Facebook enters Settlement Agreement regarding PERM Labor Certification Recruiting Practices
The U.S. Department of Justice (“DOJ”) Office of Public Affairs issued a press release two days ago, October 19, 2021, announcing a settlement with Facebook involving their recruiting practices to qualify foreign nationals for permanent residence (green card) status in the U.S. This settlement involves a civil fine of $4.75 million payable to the U.S. government, plus an additional payment of up to $9.5 million to eligible victims. This settlement ends a lawsuit filed by DOJ against Facebook in December of 2020.
Most employment-based green cards for permanent residence in the U.S. require employers to test the labor market to ensure no U.S. workers are qualified and available for an advertised position. This process is known as PERM Labor Certification and is under the U.S. Department of Labor’s (“DOL”) jurisdiction. DOL has very specific rules for PERM recruiting; these rules must be followed specifically, otherwise labor certification will be denied, and the employer will not be able to proceed with the permanent residence process.
The DOJ filed this suit based on Facebook’s discriminatory recruiting process for PERM labor certification applications in violation of the Immigration & Nationality Act’s prohibition on employer hiring practices that do not properly consider applicants authorized to work legally in the U.S. This immigration related anti-discrimination provision is part of the Immigration Reform & Control Act of 1986—the same law that requires employers to conduct the I-9 employment verification for all new hires. The anti-discrimination provisions of this 1986 law were put in place as a trade-off with the I-9 requirement to ostensibly ensure that employers would not discriminate against job applicants who appear foreign or have foreign sounding names, but are legally authorized to work in the U.S. In this settlement with Facebook, this law is being used to combat discrimination against U.S. workers.
The press release states that “Facebook routinely reserved jobs for temporary visa holders through the PERM process. Specifically, the lawsuit alleged that, in contrast to its standard recruitment practices, Facebook used recruiting methods designed to deter U.S. workers from applying to certain positions, such as requiring applications to be submitted by mail only; refused to consider U.S. workers who applied to the positions; and hired only temporary visa holders. According to the lawsuit, Facebook’s hiring process for these positions intentionally discriminated against U.S. workers because of their citizenship or permanent resident status, in violation of the anti-discrimination provision of the Immigration and Nationality Act (INA).”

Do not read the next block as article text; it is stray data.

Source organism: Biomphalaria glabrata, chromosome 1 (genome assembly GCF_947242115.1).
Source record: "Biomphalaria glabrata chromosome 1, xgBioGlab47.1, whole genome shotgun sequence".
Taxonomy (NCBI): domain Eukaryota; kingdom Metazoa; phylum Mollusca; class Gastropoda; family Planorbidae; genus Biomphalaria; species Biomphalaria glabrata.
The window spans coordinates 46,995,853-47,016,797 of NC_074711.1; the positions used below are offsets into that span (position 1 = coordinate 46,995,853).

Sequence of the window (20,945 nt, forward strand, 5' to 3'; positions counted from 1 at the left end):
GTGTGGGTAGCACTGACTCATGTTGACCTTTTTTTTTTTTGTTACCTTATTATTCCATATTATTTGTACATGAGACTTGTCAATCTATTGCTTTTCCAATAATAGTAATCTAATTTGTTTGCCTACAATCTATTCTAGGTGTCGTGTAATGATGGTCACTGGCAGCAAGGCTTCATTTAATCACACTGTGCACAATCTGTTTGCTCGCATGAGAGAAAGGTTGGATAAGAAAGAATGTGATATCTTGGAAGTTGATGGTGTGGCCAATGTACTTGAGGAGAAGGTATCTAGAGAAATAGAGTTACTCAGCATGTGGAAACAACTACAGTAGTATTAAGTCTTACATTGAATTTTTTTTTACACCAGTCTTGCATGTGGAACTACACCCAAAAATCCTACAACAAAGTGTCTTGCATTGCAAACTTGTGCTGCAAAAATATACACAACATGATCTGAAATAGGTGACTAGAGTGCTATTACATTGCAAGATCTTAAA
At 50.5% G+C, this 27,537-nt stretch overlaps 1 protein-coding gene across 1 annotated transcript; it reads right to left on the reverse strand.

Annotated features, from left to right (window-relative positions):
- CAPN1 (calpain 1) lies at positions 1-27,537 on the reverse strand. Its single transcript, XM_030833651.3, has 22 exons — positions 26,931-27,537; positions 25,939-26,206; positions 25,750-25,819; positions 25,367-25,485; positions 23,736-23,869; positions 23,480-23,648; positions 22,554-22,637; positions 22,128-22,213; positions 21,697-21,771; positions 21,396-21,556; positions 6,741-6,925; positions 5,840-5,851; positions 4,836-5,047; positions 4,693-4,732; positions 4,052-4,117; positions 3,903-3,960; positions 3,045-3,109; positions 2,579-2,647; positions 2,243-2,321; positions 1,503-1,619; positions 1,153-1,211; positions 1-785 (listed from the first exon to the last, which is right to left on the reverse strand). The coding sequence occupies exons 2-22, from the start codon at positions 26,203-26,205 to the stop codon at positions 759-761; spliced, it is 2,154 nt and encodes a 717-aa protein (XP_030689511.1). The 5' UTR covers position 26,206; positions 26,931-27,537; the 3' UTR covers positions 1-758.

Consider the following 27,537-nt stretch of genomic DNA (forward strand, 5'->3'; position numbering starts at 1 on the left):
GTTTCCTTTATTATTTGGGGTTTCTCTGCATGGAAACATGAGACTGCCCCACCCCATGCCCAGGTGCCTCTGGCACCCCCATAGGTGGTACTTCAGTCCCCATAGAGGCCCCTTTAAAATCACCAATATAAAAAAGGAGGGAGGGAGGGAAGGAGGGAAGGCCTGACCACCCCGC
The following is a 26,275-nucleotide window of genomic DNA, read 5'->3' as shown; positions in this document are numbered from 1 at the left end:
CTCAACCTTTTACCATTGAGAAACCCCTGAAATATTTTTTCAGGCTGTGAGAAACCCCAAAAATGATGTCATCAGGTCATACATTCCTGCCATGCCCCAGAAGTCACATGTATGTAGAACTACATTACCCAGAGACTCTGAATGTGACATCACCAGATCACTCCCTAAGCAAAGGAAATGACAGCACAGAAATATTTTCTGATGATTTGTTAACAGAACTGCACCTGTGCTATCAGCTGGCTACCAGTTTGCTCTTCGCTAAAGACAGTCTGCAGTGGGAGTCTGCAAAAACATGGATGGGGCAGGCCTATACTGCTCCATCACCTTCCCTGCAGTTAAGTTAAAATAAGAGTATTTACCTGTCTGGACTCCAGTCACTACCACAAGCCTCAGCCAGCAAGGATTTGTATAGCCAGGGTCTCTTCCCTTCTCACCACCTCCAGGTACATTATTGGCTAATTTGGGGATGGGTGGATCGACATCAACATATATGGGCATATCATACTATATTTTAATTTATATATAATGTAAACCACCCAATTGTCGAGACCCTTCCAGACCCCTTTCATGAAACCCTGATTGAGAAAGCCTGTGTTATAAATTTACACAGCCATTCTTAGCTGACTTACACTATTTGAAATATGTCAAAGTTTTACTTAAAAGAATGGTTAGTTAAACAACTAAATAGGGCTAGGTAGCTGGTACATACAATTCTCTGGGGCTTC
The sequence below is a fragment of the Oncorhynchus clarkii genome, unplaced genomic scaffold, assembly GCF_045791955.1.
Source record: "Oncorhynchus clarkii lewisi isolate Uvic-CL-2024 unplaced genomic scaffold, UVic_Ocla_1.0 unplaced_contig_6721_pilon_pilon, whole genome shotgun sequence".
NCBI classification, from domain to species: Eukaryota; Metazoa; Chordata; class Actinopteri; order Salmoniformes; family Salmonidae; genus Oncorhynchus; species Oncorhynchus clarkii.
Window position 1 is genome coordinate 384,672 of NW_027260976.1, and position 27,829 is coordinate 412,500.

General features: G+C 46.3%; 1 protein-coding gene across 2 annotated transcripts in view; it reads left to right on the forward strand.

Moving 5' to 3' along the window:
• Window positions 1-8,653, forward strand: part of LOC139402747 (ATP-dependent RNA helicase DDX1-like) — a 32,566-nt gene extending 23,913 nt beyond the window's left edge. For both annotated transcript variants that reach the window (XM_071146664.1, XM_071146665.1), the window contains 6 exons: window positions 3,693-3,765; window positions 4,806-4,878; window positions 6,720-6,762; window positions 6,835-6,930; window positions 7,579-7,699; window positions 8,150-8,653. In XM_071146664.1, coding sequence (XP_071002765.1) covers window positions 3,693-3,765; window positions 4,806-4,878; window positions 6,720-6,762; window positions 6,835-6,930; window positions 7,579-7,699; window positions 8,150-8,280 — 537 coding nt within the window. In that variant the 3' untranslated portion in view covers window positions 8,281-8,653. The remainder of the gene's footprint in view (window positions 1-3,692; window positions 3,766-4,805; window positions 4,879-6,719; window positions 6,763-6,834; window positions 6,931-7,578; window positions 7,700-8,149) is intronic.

By engaging in these PERM recruiting practices that were inconsistent with their regular recruiting process, Facebook proceeded with a process to qualify foreign nationals not only for permanent residence status, but also ongoing employment. All of this, the DOJ asserts, was at the expense of U.S. workers who applied for positions.
Because the recruiting practices in question are a part of the DOL PERM Labor Certification process, DOL also got involved by conducting audit examinations of Facebook’s PERM applications and their recruiting practices. DOL’s Office of Foreign Labor Certification reviewed Facebook’s PERM recruiting to ensure compliance with DOL’s specific labor market test recruiting requirements. This audit also apparently uncovered irregularities such that Facebook will now be required to “conduct more expansive advertising and recruitment for its job opportunities for all PERM position, accept electronic resumes or applications from all U.S. workers who apply, and take other steps to ensure that its recruitment for PERM positions closely matches its standard recruitment practices.”
DOL regulations outlining the required recruiting steps for the PERM process are already quite different from the way most employers recruit, requiring such relics as print advertisements and postings on statement employment commission websites that rarely result in any applicants. Even so, this settlement is instructive to employers that PERM labor certification recruiting must align as closely as possible with the employer’s normal recruiting practices—especially in the way applicants are permitted to apply for positions.